What happens if I total my car while in Bankruptcy?
Updated: 2 days ago
It is not uncommon for a car that you are making payments on through a Chapter 13 bankruptcy to be totaled during the Plan term.
First, it's important to make sure that you ALWAYS have full insurance on your vehicle so that the lien on the vehicle can be paid off if the car is totaled before paying off the loan, this is true whether you are in bankruptcy or not!
When a vehicle is totaled during bankruptcy, the insurance check will need to go to the Chapter 13 Trustee to pay off any amounts remaining on the lien. If there are any additional amounts remaining after the lien has been paid off, you must file a request to receive a refund of these amounts from the Trustee to apply to a new vehicle. See separate article here about purchasing a vehicle with financing during a bankruptcy case.
Second, most bankruptcy cases that include car payments have modified those car payments by either lowering the interest rate or extending out the payments over the life of the plan. This means that your vehicle may not be paid off, even if you normally would have had the vehicle paid off by a particular date. Additionally, since most cases modify the loan terms of a vehicle, the lender is NOT required to release the lien until the case is discharged (successfully completed).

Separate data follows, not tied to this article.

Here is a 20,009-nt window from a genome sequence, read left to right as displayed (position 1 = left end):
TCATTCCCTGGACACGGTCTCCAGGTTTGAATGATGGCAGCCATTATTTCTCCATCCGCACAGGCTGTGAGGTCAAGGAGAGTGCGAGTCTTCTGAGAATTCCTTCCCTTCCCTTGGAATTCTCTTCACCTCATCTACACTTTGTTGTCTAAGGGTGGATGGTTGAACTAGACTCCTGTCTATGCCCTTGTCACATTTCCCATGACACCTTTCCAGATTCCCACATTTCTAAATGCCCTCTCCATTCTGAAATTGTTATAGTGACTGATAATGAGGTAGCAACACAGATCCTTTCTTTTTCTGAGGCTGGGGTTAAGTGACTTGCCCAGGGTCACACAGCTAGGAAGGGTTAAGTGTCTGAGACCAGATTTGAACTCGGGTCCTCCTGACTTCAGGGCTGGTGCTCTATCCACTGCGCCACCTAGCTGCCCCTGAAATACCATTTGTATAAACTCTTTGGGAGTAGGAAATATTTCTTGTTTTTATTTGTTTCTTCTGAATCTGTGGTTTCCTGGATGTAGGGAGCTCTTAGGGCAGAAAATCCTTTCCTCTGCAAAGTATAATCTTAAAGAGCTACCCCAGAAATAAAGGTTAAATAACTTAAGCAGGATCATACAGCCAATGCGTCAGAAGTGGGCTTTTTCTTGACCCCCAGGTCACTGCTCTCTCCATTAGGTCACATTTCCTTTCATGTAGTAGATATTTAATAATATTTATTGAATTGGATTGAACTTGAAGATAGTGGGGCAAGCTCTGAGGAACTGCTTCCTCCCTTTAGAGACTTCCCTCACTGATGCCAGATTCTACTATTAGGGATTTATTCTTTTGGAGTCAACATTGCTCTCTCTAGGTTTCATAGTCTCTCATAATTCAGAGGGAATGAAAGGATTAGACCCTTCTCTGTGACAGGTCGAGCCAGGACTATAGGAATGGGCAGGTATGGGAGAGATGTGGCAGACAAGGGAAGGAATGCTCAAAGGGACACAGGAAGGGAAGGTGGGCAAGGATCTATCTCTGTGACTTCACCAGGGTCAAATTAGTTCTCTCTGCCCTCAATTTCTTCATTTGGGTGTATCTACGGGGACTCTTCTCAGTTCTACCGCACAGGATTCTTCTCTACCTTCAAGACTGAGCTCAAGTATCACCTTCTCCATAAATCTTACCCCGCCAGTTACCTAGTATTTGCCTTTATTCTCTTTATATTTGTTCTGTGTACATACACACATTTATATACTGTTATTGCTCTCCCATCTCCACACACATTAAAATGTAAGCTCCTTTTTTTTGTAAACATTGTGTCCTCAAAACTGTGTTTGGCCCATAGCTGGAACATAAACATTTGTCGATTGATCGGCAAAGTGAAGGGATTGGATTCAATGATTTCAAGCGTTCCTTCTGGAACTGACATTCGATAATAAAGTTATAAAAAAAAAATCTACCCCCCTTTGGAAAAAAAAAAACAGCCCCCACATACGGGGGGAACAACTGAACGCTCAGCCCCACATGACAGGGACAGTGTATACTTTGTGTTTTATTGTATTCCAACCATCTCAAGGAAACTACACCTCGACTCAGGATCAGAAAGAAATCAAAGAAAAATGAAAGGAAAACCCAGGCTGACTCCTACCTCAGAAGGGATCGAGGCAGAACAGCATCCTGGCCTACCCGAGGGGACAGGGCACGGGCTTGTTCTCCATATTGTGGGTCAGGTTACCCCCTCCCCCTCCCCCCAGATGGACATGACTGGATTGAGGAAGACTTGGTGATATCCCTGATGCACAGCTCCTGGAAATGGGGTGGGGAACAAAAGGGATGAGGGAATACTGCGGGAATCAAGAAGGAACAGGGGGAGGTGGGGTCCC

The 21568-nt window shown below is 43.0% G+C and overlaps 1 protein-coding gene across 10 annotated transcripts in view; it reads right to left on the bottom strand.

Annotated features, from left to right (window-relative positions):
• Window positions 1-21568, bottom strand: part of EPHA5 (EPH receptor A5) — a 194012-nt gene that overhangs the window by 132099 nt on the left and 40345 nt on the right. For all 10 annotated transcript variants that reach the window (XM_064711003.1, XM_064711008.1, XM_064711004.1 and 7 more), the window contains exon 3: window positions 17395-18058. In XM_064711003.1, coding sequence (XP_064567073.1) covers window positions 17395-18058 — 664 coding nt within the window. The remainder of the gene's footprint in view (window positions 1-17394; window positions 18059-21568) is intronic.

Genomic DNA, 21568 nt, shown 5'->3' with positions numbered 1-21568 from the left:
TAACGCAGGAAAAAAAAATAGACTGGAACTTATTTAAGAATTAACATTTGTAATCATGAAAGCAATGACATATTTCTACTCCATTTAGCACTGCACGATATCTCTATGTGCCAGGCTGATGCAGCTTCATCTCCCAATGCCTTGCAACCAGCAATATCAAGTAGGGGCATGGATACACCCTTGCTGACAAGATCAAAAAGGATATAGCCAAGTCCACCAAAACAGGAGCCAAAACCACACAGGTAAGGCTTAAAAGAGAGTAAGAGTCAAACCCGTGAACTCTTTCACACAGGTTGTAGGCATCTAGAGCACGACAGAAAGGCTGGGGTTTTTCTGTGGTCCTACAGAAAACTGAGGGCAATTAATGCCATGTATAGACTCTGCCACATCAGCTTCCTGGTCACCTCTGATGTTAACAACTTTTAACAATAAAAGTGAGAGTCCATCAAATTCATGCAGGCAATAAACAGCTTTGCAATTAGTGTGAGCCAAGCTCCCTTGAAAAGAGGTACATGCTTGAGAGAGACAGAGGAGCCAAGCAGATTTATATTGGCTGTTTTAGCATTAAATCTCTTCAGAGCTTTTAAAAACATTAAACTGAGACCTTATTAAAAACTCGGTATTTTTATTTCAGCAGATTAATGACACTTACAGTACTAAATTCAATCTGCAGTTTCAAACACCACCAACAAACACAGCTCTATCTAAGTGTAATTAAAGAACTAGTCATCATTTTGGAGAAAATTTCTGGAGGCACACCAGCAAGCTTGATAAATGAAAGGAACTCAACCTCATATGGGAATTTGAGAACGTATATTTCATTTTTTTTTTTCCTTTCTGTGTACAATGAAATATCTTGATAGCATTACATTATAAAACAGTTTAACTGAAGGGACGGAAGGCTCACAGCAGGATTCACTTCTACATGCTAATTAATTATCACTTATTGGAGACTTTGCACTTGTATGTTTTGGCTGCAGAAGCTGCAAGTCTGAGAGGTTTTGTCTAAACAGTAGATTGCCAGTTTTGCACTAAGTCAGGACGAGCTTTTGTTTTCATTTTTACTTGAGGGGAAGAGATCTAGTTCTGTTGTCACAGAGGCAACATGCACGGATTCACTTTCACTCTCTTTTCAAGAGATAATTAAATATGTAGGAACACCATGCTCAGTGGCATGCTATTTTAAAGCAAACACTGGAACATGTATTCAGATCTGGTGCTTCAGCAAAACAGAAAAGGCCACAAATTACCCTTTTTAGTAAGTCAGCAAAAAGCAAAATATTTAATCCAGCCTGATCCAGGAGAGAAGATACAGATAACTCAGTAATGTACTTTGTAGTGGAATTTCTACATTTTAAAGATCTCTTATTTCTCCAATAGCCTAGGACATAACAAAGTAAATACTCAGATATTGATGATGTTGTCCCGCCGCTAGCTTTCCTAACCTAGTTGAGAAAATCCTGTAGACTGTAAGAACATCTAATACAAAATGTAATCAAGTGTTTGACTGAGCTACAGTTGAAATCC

Let's look at two examples:
Example 1: Sarah has a 2018 Malibu that she is making payments on through her Chapter 13 Plan. She still owes $10,000.00 on the loan to ABC Credit Union. She gets into an accident and the vehicle is totaled. Her insurance company, Good Insurance, has told her they will be paying out $12,000 for the wreck. This check must go to the Trustee, who will pay ABC Credit Union $10,000 first. Sarah decides she will purchase a replacement vehicle for cash and makes a request to the Trustee for the remaining $2,000 to put towards a cash vehicle payment.
Example 2: Edward has a 2019 Ford Fusion that he has been paying through his bankruptcy. Before his bankruptcy, his loan was at 15% interest and through his bankruptcy, the interest was lowered to 8%. Edward totals his vehicle and demands a lien release. The Lender refuses to release the lien because Edward has not successfully completed his case yet to lock in the benefit of his 8% interest rate.
It's important to remember:
Insurance claims take time, so you will not receive cash right away and the lien may not be paid off right away to the Trustee.
Sometimes, insurance may not be enough to pay off the lien, so you may not receive any payout at all. (make sure your insurance coverage is sufficient for your needs!)
You must make a separate request to the Trustee/Court to receive any refunds at all. To do this, you must show where these funds are going to go.
Financing a vehicle during bankruptcy can be difficult and interest rates will be high. If it's at all possible, buy a vehicle with cash during bankruptcy.
If you've been injured in your accident, let your Attorney know.
Attorney Allison Greenlee Korr handles cases in Kalamazoo, Battle Creek and all surrounding counties, call today for a consultation. 269-381-4471